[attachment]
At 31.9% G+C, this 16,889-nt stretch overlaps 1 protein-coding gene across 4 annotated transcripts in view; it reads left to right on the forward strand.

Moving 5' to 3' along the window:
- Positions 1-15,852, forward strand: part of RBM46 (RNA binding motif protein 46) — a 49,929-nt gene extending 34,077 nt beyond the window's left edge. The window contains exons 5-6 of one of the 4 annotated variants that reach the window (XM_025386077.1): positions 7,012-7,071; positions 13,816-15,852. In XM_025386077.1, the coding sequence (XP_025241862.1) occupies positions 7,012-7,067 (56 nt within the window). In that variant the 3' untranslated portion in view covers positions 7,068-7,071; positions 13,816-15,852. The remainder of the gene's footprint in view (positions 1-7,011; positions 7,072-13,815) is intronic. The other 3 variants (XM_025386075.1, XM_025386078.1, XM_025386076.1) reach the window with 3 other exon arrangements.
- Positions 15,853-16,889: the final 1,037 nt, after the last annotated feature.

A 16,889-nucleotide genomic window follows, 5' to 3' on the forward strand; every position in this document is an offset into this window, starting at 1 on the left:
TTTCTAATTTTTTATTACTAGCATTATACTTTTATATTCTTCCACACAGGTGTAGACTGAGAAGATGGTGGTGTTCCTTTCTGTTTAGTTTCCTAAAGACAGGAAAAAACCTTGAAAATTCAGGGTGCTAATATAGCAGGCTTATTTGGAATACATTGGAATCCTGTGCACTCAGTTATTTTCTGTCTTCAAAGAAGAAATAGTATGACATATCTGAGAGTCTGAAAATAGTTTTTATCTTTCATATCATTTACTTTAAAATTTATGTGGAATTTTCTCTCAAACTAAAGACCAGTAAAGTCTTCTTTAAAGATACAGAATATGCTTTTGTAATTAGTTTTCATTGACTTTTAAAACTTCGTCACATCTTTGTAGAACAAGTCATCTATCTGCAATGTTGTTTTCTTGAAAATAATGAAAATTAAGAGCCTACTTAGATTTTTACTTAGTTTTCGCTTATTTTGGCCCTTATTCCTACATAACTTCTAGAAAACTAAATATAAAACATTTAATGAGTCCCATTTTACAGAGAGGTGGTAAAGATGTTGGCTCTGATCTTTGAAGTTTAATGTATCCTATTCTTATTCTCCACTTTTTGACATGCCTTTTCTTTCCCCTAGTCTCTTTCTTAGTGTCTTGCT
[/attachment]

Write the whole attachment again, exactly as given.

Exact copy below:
At 31.9% G+C, this 16,889-nt stretch overlaps 1 protein-coding gene across 4 annotated transcripts in view; it reads left to right on the forward strand.

Moving 5' to 3' along the window:
- Positions 1-15,852, forward strand: part of RBM46 (RNA binding motif protein 46) — a 49,929-nt gene extending 34,077 nt beyond the window's left edge. The window contains exons 5-6 of one of the 4 annotated variants that reach the window (XM_025386077.1): positions 7,012-7,071; positions 13,816-15,852. In XM_025386077.1, the coding sequence (XP_025241862.1) occupies positions 7,012-7,067 (56 nt within the window). In that variant the 3' untranslated portion in view covers positions 7,068-7,071; positions 13,816-15,852. The remainder of the gene's footprint in view (positions 1-7,011; positions 7,072-13,815) is intronic. The other 3 variants (XM_025386075.1, XM_025386078.1, XM_025386076.1) reach the window with 3 other exon arrangements.
- Positions 15,853-16,889: the final 1,037 nt, after the last annotated feature.

A 16,889-nucleotide genomic window follows, 5' to 3' on the forward strand; every position in this document is an offset into this window, starting at 1 on the left:
TTTCTAATTTTTTATTACTAGCATTATACTTTTATATTCTTCCACACAGGTGTAGACTGAGAAGATGGTGGTGTTCCTTTCTGTTTAGTTTCCTAAAGACAGGAAAAAACCTTGAAAATTCAGGGTGCTAATATAGCAGGCTTATTTGGAATACATTGGAATCCTGTGCACTCAGTTATTTTCTGTCTTCAAAGAAGAAATAGTATGACATATCTGAGAGTCTGAAAATAGTTTTTATCTTTCATATCATTTACTTTAAAATTTATGTGGAATTTTCTCTCAAACTAAAGACCAGTAAAGTCTTCTTTAAAGATACAGAATATGCTTTTGTAATTAGTTTTCATTGACTTTTAAAACTTCGTCACATCTTTGTAGAACAAGTCATCTATCTGCAATGTTGTTTTCTTGAAAATAATGAAAATTAAGAGCCTACTTAGATTTTTACTTAGTTTTCGCTTATTTTGGCCCTTATTCCTACATAACTTCTAGAAAACTAAATATAAAACATTTAATGAGTCCCATTTTACAGAGAGGTGGTAAAGATGTTGGCTCTGATCTTTGAAGTTTAATGTATCCTATTCTTATTCTCCACTTTTTGACATGCCTTTTCTTTCCCCTAGTCTCTTTCTTAGTGTCTTGCT